Mountains – a central theme at the UN Climate Conference in Lima 2014
The UN Climate Change Conference takes places from 1 to 12 December 2014 in Lima this year. International Mountain Day, which was launched by the UN 12 years ago, will be celebrated during the conference on 11 December 2014. Mountains are an important topic at the climate conference. With the support of the SDC, this year’s host country, Peru, built the Mountains and Water Pavilion, where visitors learn about the importance of mountains for sustainable development and the effects of climate change on mountains.
Mountains provide drinking water to two-thirds of the world’s population and also have a high degree of biodiversity. At the same time, they are sensitive ecosystems that are at high risk from climate change. Mountain glaciers and their permanently frozen subsoil, known as permafrost, are melting. This creates new natural hazards, such as flooding and glacial lakes.
The effects of climate change, efforts to mitigate them, and measures to adapt to climate change are being discussed and negotiated at the UN Climate Change Conference (COP20) in Lima from 1 to 12 December this year. The SDC is part of the Swiss negotiating delegation appointed by the Federal Council.
With the support of the SDC, the host country of the conference, Peru, created the Mountains and Water Pavilion, where visitors clearly see the interconnections between water, soil, energy, and food security in mountain regions. At the same time, they can obtain information about the SDC’s climate projects.
On 1 December 2014, the opening day of the conference, Peru’s President Ollanta Humala Tasso visited the pavilion with Peruvian schoolchildren.
11 December 2014: International Mountain Day
International Mountain Day is being celebrated on 11 December 2014, during the UN Climate Conference, which was launched by the UN on that date 12 years ago. An event attended by high-level representatives from mountainous countries such as Bhutan, Kyrgyzstan, Peru and Argentina is being held on the margins of the Climate Conference. The event aims to inform conference participants about the vital importance of mountains for future generations. Another goal is to raise awareness of this importance in view of climate negotiations and the new post-2015 development agendas.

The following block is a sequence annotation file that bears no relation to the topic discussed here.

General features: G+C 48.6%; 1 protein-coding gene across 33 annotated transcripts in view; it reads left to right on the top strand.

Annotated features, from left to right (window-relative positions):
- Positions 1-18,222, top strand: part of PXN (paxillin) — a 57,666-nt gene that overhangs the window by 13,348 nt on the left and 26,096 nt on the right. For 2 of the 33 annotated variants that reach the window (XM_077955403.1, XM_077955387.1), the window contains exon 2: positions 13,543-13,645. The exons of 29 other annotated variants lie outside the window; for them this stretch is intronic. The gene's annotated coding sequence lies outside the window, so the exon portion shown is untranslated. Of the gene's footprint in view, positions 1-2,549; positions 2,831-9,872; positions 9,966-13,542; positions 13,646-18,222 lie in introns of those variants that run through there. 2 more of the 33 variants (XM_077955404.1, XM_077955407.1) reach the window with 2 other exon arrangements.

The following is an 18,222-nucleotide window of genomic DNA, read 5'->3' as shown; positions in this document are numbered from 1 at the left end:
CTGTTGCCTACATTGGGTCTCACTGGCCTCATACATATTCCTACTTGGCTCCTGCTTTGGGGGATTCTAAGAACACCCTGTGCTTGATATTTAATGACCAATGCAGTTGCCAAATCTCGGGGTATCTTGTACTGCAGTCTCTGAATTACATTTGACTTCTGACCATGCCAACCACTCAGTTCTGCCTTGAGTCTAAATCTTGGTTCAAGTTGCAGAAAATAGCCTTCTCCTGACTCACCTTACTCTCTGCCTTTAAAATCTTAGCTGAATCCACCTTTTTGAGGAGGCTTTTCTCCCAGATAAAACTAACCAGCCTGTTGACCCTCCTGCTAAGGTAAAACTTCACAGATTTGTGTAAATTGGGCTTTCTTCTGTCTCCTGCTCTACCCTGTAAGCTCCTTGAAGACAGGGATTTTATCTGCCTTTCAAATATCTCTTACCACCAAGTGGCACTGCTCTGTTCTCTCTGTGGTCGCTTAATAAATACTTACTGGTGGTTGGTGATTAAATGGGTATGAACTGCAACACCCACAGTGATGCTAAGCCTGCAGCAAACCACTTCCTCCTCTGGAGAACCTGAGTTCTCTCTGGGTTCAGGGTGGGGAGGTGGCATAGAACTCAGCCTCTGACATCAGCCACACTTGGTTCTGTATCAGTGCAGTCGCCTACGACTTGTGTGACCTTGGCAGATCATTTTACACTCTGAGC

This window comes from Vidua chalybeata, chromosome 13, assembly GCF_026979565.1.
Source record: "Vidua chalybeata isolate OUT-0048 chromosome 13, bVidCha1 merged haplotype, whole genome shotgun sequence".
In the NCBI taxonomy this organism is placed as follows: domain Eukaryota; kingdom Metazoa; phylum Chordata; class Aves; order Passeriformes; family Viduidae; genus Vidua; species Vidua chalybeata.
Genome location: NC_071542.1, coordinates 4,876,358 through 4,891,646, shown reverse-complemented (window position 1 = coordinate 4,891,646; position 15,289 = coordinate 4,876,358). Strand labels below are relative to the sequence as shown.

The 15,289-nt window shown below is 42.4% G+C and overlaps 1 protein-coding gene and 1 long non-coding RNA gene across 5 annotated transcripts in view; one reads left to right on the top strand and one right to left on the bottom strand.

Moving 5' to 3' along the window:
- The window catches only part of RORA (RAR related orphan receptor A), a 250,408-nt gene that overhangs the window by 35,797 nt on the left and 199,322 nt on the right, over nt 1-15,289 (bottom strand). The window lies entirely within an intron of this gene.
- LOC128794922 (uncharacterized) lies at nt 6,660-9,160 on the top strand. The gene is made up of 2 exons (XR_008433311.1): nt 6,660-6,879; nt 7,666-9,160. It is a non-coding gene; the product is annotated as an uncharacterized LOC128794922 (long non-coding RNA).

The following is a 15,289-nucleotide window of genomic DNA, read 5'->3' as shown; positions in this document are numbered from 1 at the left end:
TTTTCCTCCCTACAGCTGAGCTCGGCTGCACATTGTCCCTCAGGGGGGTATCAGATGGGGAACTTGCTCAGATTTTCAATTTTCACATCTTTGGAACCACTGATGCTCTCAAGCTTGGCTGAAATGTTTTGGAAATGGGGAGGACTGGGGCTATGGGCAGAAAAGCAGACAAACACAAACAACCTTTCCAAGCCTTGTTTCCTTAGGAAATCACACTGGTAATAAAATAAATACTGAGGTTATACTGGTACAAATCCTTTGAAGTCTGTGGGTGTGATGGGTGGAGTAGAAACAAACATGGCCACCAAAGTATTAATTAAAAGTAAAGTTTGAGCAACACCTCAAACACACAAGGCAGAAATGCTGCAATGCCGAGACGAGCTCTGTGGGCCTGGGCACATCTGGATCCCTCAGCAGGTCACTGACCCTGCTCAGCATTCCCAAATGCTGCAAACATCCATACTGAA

The main topics to be discussed at the event are:
Mountains as water towers
The threat posed to glaciers by climate change
Dealing with natural hazards and proposed holistic approaches to natural disaster risk reduction
The significance of biodiversity and agricultural crop diversity for future global food security
Hydropower for sustainable energy production
The importance of compensation for ecosystem services, e.g. recognition of and compensation for sustainable forest management by local mountain dwellers to combat poverty in mountain regions.
Lack of infrastructure, healthcare and education and training opportunities in mountain regions
The SDC’s commitment in Peru
The SDC is working in Peru through the Global Programme on Climate Change (GPCC) and other programmes. One of its projects is the Climate Change Adaptation Plan in Peru (CCAP), which aims to help local communities in the province of Cusco to secure their livelihoods in the long term. Many of these people live in villages 3,500 metres above sea level. In this region, rainfall is declining dramatically, which is increasingly threatening the livestock and agricultural production of local communities that are mainly subsistence farmers.
For example, the project includes traditional water reservoirs known as “qochas“ which are used to collect and store rainwater. The rainwater is used to irrigate forage crops and to water livestock. This allows farmers and herders to supply water to their livestock throughout the year despite the decline in precipitation. The project is also contributing to reducing conflicts over shrinking water resources.